Business News of 2013-12-20

Parliament passes Excise Stamp Bill

Parliament last Wednesday passed a Bill to introduce the fixing of tax stamps on excisable products imported or manufactured for consumption in Ghana.

The Excise Stamp Bill, 2013, was presented to Parliament and read for the first time by a Deputy Minister of Finance, Mr Cassiel Ato Forson.

Ghana has lost considerable revenue over the years through illicit trade, with illegal operators smuggling tobacco and other products into the country, as well as indulging in the sale of counterfeit products.

Goods in transit, particularly cigarettes and spirits, are often diverted into the country and sold on Ghanaian markets.

The current inspection, verification and monitoring procedure made it difficult to detect these goods on the market.

These illegal activities put legitimate brand owners and businesses at a competitive disadvantage and undermine the local economy.

These developments have necessitated the introduction of measures to improve current inspection, verification and monitoring procedures as part of efforts to increase revenue collection, block loopholes in tax regime and address other challenges.

Tax Stamps

The use of tax stamps and banderols on selected excisable products have been identified as effective means of addressing these challenges.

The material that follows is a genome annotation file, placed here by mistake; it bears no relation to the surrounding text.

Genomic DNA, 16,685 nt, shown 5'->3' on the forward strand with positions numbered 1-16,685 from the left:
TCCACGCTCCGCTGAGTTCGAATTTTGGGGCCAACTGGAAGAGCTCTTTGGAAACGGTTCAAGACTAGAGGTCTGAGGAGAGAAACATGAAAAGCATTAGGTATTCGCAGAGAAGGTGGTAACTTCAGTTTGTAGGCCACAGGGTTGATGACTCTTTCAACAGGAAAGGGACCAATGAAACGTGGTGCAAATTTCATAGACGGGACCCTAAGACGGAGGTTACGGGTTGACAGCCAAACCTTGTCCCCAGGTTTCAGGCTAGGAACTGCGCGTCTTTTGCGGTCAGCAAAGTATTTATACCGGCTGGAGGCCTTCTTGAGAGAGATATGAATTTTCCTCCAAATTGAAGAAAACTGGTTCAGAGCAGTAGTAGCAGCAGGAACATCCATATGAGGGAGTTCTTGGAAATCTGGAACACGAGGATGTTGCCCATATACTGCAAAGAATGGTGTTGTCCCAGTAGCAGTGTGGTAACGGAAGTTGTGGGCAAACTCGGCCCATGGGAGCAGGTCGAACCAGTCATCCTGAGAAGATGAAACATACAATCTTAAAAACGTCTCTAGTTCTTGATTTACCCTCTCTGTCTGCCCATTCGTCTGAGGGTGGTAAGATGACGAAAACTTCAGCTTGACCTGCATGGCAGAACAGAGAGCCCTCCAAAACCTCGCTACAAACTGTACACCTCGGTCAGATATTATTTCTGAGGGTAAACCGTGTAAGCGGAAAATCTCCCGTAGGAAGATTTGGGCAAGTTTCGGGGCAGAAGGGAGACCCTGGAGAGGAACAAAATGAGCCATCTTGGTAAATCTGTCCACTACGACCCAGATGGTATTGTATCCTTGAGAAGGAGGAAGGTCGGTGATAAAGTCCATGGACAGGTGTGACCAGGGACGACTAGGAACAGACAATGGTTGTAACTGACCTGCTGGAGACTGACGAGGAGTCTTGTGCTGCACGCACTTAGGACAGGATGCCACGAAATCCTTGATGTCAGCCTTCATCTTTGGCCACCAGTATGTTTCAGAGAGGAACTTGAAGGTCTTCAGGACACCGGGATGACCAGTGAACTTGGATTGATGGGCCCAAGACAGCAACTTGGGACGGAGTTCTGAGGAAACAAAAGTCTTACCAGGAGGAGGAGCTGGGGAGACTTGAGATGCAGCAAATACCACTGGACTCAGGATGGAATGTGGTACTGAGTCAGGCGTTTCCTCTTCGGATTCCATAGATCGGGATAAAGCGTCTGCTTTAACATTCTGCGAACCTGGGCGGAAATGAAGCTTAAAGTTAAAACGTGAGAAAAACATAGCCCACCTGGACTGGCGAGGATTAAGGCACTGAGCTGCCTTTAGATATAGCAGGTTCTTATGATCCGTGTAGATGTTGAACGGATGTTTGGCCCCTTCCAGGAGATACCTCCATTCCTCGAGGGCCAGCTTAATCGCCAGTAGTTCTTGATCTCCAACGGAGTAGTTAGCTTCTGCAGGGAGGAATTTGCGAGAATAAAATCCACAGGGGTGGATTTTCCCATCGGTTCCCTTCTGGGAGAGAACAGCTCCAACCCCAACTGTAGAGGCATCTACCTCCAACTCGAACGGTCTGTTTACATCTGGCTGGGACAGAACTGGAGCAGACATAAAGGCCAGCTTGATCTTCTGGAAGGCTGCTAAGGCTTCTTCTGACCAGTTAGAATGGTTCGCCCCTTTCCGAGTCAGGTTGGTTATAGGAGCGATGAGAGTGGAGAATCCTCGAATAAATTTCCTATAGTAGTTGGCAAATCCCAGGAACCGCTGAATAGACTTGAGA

The Minister of Finance told the finance committee that the country that loses between 15 and 20 per cent of excise revenue due to counterfeiting, mangling and other illegal activities aimed at evading excise duty.

That, according to him, translated into a revenue loss of about GH¢50 million to GH¢65 million annually.

The bill will, therefore, minimise the persistent problems of smuggling and tax evasion which impacted negatively on revenue, as well as challenges associated with the interdiction of such goods on sale on the Ghanaian market.

The effective date for the implementation of the tax is January, 2014 since like many taxes, administrative measures are more convenient to both importers and tax authorities when implementation begins at the beginning of a financial year.

Moving the motion for the third reading of the Bill, Mr Forson expressed the hope that the introduction of the Bill will minimise the amount of counterfeit products on the Ghanaian market and rake in more revenue for the country.

He was supported by the Chairman of the Finance Committee of Parliament, Mr James Klutse Avedzi.